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5.0 out of 5 stars Astonishing breadth of knowledge, 6 Jun 2014
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This review is from: Man and the Natural World: Changing Attitudes in England 1500-1800 (Penguin Press History) (Paperback)
Excellent book. I'd love to know it was possible for Keith Thomas to :

a) Read through the two-thousand or so source texts in this book.
b) Note the many thousands of quotations used in the book
c) And then pull them all together into a brisk and interesting narrative.

This is an astonishing piece of scholarship, both in terms of the massive scope of the work and the command that Thomas has over the the huge amounts of information that he has used here. He appears almost omniscient at times, such is his ability to quote from rare and obscure writings from every age. Although the title describes the scope of the book as being from 1500 to 1800, in reality the book often overspills a century or two on either side of this to point out some facet of his argument. This is a book that is built to be re-read multiple times - there is a vast amount to take in. I re-read portions of the book as soon as I had finished and was found a whole load of new quotes and observations that I hadn't noticed the first time I went over it. I wish all history books were as lively and as informative as this.
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5.0 out of 5 stars Magnificent, 30 Oct 2013
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Didier (Ghent, Belgium) - See all my reviews
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This review is from: Man and the Natural World: Changing Attitudes in England 1500-1800 (Penguin Press History) (Paperback)
Having previously read and immensely enjoyed both The Ends of Life: Roads to Fulfilment in Early Modern England and Religion and the Decline of Magic: Studies in Popular Beliefs in Sixteenth and Seventeenth-Century England (Penguin History), I was overjoyed to discover that there was a third book published by this superb historian of the social and cultural history of early modern England. So I eagerly began reading 'Man and the natural world' as soon as the postman had delivered it on my doorstep: would it be as good as the other two?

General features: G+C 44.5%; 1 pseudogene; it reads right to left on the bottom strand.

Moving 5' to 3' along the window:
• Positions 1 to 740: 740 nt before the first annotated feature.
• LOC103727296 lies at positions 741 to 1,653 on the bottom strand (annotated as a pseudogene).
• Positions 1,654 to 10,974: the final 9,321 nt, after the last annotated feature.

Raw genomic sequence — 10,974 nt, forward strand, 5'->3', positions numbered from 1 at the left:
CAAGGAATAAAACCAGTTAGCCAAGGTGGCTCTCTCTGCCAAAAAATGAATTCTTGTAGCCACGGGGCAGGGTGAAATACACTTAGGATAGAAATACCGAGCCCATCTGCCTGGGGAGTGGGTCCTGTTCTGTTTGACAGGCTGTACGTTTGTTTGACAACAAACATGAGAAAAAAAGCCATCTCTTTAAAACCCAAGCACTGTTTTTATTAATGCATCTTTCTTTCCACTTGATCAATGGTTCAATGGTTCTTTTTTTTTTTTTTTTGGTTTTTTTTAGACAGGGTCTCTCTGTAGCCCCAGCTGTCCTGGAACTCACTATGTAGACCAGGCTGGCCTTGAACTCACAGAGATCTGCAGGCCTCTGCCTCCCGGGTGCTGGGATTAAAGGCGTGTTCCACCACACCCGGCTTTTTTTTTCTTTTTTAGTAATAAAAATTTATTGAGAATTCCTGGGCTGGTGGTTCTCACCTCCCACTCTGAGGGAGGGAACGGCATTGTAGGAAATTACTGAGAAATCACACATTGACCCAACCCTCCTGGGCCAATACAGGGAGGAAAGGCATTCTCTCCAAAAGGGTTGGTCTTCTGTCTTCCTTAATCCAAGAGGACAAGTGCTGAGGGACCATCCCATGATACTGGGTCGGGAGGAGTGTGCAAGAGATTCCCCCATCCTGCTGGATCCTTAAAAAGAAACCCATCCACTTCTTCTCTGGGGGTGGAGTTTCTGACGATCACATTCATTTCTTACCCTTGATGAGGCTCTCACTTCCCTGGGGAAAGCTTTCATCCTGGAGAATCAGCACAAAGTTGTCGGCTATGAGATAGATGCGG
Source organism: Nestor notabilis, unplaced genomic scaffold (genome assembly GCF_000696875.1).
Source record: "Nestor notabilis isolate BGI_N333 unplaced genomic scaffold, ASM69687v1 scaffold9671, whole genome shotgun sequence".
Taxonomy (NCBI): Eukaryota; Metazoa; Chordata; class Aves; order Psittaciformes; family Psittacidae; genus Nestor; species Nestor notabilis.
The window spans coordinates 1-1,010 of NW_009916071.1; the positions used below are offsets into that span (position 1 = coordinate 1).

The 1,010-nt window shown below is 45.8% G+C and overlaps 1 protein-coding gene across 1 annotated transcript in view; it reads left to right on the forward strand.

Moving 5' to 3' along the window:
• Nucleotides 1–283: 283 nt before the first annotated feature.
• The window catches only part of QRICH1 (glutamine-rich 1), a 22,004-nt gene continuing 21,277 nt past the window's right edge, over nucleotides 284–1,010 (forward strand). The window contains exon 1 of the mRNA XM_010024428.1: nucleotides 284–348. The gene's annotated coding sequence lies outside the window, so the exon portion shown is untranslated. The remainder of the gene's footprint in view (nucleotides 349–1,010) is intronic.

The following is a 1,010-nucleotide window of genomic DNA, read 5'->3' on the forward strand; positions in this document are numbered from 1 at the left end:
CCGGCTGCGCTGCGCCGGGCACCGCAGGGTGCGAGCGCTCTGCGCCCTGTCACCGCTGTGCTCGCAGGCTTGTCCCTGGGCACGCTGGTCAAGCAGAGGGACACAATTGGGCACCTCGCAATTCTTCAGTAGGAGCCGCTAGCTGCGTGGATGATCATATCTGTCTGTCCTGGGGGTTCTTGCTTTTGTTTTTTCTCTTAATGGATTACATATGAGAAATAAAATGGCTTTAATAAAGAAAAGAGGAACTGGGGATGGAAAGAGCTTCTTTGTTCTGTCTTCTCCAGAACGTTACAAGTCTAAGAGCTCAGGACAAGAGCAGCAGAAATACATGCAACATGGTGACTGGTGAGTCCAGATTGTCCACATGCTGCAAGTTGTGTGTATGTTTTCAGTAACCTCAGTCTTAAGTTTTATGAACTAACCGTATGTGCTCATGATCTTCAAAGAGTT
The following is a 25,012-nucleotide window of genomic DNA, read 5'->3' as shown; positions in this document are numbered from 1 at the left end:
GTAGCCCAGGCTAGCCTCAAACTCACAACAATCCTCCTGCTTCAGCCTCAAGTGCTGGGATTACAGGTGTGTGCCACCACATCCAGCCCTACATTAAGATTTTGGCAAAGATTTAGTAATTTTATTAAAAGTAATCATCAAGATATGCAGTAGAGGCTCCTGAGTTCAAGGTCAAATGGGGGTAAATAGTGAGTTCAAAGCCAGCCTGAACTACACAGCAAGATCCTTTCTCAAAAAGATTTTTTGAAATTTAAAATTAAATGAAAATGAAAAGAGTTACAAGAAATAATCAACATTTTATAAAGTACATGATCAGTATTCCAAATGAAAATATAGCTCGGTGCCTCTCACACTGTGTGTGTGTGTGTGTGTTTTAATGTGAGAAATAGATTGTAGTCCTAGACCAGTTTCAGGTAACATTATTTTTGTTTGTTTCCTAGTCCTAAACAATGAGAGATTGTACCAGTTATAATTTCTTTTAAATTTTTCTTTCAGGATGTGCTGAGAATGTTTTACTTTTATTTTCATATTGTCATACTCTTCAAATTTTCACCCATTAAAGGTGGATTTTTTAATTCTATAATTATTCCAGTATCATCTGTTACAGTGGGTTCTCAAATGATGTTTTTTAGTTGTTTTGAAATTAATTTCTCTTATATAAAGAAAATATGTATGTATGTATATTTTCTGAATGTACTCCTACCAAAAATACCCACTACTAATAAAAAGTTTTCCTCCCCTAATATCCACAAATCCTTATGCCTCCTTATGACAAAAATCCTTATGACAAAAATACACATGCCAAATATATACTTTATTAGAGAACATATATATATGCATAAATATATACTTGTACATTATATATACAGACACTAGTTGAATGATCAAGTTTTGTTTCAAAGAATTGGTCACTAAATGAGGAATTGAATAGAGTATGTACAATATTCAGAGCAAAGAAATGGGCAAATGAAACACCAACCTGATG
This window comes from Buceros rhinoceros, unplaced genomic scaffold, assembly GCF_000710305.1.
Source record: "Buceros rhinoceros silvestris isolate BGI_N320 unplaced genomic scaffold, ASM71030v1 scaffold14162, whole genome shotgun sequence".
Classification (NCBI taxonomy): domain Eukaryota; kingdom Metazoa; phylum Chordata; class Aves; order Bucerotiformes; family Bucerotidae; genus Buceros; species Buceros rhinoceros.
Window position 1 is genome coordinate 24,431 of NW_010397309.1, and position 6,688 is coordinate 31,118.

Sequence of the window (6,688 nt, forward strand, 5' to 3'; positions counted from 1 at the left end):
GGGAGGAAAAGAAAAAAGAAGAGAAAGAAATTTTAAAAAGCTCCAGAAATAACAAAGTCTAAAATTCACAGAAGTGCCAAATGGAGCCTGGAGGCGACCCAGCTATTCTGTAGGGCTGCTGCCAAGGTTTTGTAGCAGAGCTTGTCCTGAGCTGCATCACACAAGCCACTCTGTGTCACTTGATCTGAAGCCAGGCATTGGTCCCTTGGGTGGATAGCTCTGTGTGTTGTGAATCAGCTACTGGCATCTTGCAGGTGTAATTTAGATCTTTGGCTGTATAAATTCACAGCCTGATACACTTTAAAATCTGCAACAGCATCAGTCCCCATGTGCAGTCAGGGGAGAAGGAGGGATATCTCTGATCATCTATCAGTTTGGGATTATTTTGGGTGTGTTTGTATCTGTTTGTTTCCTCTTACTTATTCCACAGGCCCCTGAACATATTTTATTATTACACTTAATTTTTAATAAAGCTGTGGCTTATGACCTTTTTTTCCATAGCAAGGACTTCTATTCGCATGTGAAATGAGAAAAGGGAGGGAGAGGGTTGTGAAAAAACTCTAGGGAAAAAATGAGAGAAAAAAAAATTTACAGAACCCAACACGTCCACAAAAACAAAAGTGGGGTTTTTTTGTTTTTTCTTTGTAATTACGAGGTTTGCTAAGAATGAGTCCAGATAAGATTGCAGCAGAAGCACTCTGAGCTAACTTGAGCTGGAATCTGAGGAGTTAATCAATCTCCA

Yes it is. It's incredible, unputdownable, brilliant, informative, learned, funny and then some. In barely 289 pages Thomas condenses what must have been a vast amount of research (there's almost a 100 pages of notes referring to all primary and secondary sources) into an easily readable and hugely informative story about how (and why) the relationship between Englishmen and the natural world changed radically between 1500 and 1800. So as I sat down to write this review I pondered: was is it then that makes these history books by Keith Thomas so special to me, and makes them in my opinion superior to many, if not most, of other history books I have read? Well, I could think of several reasons.

First of all, and this is entirely a matter of personal opinion of course, there's the subject matter. Even before I opened the book I was very curious about this relationship between man and the natural world, but that may be different with you (and needless to say there's no harm in that, just as I may be forgiven, I assume, for not having much of an interest in e.g. the history of China, or the Soviet Republic, and lots of other topics).

Secondly, given an interest in the subject, Keith Thomas is obviously an expert on it. This is not only obvious from the (seemingly) effortless and logical way in which he describes every aspect of it, but also (as said before) from the huge amount of research done. To coin a phrase: what Thomas doesn't know about this particular topic isn't worth knowing.

Thirdly, I personally very much enjoy his writing style: it's actually 'easy-to-read', often funny in a tongue-in-cheek fashion, always informative but never needlessly dense, and scattered throughout the texts are telling excerpts and quotes from contemporary sources (like the advertisement of an 18th century London goldsmith for 'silver padlocks for blacks or dogs').

In a word, even if you're only remotely interested to discover why we put flowers on graves, why the English are such keen gardeners, or why the countryside was once associated with boorishness and later became associated with nothing but positive qualities, buy this book, sit down and enjoy.
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